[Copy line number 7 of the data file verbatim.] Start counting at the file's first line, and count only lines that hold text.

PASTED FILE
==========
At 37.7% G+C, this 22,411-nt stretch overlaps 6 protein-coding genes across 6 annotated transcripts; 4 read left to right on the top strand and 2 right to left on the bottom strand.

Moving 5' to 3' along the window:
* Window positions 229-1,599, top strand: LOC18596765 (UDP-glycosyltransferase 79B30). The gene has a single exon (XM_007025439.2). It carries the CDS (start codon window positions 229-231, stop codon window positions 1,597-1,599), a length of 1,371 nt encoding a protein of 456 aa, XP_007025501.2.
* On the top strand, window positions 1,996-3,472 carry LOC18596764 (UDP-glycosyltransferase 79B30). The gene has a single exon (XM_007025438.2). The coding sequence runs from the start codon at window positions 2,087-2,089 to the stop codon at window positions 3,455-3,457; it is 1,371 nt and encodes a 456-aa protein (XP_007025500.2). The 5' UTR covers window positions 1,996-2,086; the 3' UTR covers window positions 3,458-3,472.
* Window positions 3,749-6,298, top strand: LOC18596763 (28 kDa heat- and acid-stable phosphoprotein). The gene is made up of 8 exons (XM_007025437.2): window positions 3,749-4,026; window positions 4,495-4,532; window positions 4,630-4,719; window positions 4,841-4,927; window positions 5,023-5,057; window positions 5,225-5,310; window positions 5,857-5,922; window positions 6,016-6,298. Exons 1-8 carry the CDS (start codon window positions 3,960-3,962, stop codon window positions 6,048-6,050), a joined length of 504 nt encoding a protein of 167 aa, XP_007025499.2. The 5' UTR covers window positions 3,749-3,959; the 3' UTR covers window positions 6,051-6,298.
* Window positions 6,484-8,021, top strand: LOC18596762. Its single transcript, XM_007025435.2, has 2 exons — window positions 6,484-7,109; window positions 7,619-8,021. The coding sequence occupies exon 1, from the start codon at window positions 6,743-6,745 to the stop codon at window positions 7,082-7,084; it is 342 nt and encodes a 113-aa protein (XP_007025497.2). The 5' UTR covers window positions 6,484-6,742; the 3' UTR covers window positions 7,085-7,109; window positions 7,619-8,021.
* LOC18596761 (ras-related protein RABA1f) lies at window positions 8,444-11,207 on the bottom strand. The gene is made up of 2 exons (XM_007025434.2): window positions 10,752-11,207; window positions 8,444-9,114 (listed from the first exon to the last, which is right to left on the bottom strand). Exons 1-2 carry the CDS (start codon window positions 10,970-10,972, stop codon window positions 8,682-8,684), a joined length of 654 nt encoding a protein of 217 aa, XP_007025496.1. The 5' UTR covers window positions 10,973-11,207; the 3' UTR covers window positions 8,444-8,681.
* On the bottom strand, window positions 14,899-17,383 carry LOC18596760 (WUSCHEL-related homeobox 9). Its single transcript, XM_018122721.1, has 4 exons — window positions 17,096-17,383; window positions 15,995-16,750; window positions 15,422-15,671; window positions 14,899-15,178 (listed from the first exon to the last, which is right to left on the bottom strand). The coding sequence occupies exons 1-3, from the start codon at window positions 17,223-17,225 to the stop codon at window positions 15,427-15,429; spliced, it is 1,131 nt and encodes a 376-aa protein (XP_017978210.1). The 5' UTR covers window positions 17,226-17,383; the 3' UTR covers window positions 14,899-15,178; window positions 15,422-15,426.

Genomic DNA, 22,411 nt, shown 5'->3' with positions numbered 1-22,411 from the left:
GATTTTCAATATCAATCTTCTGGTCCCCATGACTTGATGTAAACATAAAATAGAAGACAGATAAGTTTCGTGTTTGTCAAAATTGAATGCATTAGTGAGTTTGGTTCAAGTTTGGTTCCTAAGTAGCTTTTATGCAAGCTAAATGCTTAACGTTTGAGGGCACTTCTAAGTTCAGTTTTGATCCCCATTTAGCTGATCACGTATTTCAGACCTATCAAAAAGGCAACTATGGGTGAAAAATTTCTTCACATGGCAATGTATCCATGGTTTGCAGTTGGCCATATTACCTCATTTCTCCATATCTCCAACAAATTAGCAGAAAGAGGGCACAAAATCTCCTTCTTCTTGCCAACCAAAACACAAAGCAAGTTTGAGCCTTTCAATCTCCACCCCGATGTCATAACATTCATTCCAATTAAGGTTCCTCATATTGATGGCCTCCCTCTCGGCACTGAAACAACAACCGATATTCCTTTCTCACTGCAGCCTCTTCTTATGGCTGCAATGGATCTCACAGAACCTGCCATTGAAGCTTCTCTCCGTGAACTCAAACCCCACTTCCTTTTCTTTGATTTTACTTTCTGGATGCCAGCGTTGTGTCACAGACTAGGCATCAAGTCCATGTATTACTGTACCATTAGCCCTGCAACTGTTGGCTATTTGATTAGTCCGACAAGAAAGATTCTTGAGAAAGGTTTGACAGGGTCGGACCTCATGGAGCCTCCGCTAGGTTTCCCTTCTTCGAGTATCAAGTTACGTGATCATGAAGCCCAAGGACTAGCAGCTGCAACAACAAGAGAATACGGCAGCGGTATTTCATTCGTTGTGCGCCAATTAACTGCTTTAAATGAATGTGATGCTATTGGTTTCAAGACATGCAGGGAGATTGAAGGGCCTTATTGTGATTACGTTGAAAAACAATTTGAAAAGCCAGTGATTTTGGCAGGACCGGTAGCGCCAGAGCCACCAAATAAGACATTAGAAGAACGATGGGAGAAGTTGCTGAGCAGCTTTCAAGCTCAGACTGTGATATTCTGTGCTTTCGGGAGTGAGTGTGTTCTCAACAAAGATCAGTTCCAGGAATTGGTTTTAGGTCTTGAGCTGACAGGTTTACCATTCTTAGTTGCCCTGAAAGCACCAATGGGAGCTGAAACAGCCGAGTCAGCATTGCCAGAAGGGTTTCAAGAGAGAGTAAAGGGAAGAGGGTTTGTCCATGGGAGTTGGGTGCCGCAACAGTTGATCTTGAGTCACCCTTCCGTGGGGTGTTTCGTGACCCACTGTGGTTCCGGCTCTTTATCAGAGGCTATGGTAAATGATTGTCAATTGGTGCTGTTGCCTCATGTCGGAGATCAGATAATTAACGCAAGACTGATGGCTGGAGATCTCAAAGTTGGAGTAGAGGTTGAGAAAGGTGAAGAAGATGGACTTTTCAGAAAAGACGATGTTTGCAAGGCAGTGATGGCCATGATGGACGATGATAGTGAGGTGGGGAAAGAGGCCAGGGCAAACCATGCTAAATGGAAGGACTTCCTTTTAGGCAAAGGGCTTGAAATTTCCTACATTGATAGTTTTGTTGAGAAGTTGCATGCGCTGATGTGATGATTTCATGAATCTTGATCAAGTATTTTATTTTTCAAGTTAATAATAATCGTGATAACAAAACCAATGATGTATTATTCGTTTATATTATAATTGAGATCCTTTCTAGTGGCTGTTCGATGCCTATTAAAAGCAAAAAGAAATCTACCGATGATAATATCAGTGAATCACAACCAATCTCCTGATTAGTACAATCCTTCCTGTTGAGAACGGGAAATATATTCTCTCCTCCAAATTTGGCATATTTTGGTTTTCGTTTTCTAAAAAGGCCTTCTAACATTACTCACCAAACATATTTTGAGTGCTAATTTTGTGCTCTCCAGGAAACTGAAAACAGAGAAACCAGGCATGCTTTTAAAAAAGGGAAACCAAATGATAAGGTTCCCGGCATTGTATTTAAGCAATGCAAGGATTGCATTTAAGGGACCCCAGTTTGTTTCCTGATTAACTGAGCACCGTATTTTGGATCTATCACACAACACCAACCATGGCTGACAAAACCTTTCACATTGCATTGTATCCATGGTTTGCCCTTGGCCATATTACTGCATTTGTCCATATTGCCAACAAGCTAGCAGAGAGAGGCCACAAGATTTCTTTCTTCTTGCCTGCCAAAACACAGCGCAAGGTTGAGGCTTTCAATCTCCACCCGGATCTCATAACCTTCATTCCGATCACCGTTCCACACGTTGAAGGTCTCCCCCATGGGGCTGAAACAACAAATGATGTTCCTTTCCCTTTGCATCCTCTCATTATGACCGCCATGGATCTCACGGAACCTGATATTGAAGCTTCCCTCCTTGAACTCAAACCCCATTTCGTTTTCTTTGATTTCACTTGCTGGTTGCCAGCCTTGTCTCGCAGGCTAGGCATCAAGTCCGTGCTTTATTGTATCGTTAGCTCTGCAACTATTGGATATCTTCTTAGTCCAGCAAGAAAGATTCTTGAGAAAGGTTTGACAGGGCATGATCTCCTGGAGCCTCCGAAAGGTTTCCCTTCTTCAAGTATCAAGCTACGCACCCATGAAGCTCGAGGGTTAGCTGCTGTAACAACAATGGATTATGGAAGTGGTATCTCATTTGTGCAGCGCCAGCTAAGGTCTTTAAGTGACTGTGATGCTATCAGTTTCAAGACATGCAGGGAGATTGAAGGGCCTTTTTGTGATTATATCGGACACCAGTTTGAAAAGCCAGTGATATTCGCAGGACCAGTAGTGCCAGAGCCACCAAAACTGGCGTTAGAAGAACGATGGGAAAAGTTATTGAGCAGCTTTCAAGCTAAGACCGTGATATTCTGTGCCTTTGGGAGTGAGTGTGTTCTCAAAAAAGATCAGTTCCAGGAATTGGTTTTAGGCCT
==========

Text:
* LOC18596761 (ras-related protein RABA1f) lies at window positions 8,444-11,207 on the bottom strand. The gene is made up of 2 exons (XM_007025434.2): window positions 10,752-11,207; window positions 8,444-9,114 (listed from the first exon to the last, which is right to left on the bottom strand). Exons 1-2 carry the CDS (start codon window positions 10,970-10,972, stop codon window positions 8,682-8,684), a joined length of 654 nt encoding a protein of 217 aa, XP_007025496.1. The 5' UTR covers window positions 10,973-11,207; the 3' UTR covers window positions 8,444-8,681.